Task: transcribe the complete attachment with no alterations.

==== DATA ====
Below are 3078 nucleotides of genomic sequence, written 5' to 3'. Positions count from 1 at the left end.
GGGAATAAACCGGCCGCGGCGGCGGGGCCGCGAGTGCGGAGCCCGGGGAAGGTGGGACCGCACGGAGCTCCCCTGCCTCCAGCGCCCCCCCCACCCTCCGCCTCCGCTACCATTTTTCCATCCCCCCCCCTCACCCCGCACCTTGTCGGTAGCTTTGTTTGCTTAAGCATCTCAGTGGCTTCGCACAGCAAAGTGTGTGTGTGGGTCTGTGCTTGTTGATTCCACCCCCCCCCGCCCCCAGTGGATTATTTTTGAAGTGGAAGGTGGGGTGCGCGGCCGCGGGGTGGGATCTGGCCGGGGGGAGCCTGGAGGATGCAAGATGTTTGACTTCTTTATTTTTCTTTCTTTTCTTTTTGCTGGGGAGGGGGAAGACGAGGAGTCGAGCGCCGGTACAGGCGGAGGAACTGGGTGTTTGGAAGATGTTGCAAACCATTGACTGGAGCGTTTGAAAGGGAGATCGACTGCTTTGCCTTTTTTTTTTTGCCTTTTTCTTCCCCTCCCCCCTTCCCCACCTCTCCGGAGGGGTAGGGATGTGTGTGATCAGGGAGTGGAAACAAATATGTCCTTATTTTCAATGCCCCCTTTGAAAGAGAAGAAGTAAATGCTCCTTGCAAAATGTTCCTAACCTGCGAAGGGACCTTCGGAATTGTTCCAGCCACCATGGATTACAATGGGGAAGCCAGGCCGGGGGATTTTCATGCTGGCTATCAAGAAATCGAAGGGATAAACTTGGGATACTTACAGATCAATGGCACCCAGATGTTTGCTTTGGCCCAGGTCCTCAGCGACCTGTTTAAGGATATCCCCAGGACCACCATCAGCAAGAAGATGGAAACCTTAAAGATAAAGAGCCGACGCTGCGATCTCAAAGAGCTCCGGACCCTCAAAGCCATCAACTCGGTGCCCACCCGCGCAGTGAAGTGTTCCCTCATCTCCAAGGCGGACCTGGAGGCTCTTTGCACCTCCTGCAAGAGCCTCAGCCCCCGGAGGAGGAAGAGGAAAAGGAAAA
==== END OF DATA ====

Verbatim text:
Below are 3078 nucleotides of genomic sequence, written 5' to 3'. Positions count from 1 at the left end.
GGGAATAAACCGGCCGCGGCGGCGGGGCCGCGAGTGCGGAGCCCGGGGAAGGTGGGACCGCACGGAGCTCCCCTGCCTCCAGCGCCCCCCCCACCCTCCGCCTCCGCTACCATTTTTCCATCCCCCCCCCTCACCCCGCACCTTGTCGGTAGCTTTGTTTGCTTAAGCATCTCAGTGGCTTCGCACAGCAAAGTGTGTGTGTGGGTCTGTGCTTGTTGATTCCACCCCCCCCCGCCCCCAGTGGATTATTTTTGAAGTGGAAGGTGGGGTGCGCGGCCGCGGGGTGGGATCTGGCCGGGGGGAGCCTGGAGGATGCAAGATGTTTGACTTCTTTATTTTTCTTTCTTTTCTTTTTGCTGGGGAGGGGGAAGACGAGGAGTCGAGCGCCGGTACAGGCGGAGGAACTGGGTGTTTGGAAGATGTTGCAAACCATTGACTGGAGCGTTTGAAAGGGAGATCGACTGCTTTGCCTTTTTTTTTTTGCCTTTTTCTTCCCCTCCCCCCTTCCCCACCTCTCCGGAGGGGTAGGGATGTGTGTGATCAGGGAGTGGAAACAAATATGTCCTTATTTTCAATGCCCCCTTTGAAAGAGAAGAAGTAAATGCTCCTTGCAAAATGTTCCTAACCTGCGAAGGGACCTTCGGAATTGTTCCAGCCACCATGGATTACAATGGGGAAGCCAGGCCGGGGGATTTTCATGCTGGCTATCAAGAAATCGAAGGGATAAACTTGGGATACTTACAGATCAATGGCACCCAGATGTTTGCTTTGGCCCAGGTCCTCAGCGACCTGTTTAAGGATATCCCCAGGACCACCATCAGCAAGAAGATGGAAACCTTAAAGATAAAGAGCCGACGCTGCGATCTCAAAGAGCTCCGGACCCTCAAAGCCATCAACTCGGTGCCCACCCGCGCAGTGAAGTGTTCCCTCATCTCCAAGGCGGACCTGGAGGCTCTTTGCACCTCCTGCAAGAGCCTCAGCCCCCGGAGGAGGAAGAGGAAAAGGAAAA